REVERSED AND REMANDED.
The Commission asserts in its jurisdictional statement that this court lacks jurisdiction over this action because Schiselman failed to exhaust his administrative remedies, apparently relying on a statement of the district court that "if petitioner is dissatisfied with the results of the hearing, he must exhaust his administrative appeals before receiving judicial review on the merits by way of a new petition for habeas corpus relief." Schiselman v. United States Parole Commission, No. TH 85-49-C, unpublished order at 1 (S.D.Ind. April 7, 1987). The district court apparently raised the exhaustion question sua sponte in ruling on Schiselman's request to proceed in forma pauperis on appeal rather than in ruling on the merits of his motion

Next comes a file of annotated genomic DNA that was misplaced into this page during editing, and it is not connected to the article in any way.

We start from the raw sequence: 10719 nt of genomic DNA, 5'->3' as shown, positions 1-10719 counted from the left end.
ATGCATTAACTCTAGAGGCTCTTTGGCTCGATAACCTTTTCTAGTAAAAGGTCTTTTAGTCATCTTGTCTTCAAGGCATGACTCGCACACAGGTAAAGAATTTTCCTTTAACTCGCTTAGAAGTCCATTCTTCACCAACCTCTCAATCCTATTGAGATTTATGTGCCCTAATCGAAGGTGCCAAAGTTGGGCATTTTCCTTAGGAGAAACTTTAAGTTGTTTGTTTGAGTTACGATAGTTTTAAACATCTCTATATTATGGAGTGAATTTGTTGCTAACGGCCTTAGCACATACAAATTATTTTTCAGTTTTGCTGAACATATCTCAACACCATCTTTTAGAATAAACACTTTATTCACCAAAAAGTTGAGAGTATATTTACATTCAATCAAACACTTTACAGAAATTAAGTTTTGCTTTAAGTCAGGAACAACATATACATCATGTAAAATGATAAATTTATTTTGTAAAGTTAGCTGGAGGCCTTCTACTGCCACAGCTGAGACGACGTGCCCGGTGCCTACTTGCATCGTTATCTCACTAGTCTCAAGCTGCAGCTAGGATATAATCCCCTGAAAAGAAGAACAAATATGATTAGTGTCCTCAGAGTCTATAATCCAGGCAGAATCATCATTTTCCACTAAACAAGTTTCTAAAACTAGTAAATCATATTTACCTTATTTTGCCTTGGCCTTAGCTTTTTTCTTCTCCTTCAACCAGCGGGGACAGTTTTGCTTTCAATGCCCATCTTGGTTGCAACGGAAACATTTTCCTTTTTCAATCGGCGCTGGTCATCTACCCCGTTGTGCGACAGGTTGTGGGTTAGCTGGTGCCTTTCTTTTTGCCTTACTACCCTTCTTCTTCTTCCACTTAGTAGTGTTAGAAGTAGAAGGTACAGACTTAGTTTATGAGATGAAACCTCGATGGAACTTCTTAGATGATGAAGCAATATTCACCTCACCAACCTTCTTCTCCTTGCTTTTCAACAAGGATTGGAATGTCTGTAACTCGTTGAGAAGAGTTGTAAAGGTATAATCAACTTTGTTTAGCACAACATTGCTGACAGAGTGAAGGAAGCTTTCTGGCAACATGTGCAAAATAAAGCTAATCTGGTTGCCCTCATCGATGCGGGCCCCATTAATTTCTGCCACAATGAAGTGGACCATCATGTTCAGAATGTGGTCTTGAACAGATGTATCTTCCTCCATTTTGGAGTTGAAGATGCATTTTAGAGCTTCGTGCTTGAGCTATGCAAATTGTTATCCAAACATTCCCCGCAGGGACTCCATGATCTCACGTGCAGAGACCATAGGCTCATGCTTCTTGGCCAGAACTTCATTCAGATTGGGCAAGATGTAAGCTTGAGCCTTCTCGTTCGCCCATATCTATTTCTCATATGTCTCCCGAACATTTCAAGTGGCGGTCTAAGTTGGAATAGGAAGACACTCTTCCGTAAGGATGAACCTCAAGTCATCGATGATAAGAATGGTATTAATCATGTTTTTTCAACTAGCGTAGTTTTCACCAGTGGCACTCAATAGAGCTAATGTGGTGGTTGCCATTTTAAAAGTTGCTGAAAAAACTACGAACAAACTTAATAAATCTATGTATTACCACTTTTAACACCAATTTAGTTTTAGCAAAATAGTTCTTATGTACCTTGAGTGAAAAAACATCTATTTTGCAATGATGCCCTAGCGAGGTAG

Under the circumstances of this case, in which appellant's primary argument is that the Parole Commission failed to comply with an express order of this court, it is far from clear that he is required to exhaust his administrative remedies before seeking relief in federal court. We need not address that issue, however, because appellees never raised the exhaustion issue in district court and have therefore waived it. See Del Raine v. Carlson, 826 F.2d 698, 703 (7th Cir.1987). The cases cited by appellees in support of their jurisdictional challenge, do not, in any event, so hold. Exhaustion of administrative remedies is not a jurisdictional prerequisite here. See Jackson v. Carlson, 707 F.2d 943, 949 (7th Cir.), cert. denied, 464 U.S. 861, 104 S.Ct. 189, 78 L.Ed.2d 167 (1983); Anderson v. Miller, 772 F.2d 375, 377 (7th Cir.1985), cert. denied, 475 U.S. 1021, 106 S.Ct. 1210, 89 L.Ed.2d 322 (1986). Schiselman is a federal, not a state prisoner; the concerns of comity and federalism which drive the exhaustion doctrine are not implicated. See Granberry v. Greer, 481 U.S. 129, 107 S.Ct. 1671, 1674-75, 95 L.Ed.2d 119 (1987) (quoting Rose v. Lundy, 455 U.S. 509, 515-16, 102 S.Ct. 1198, 1201-02, 71 L.Ed.2d 379 (1982)).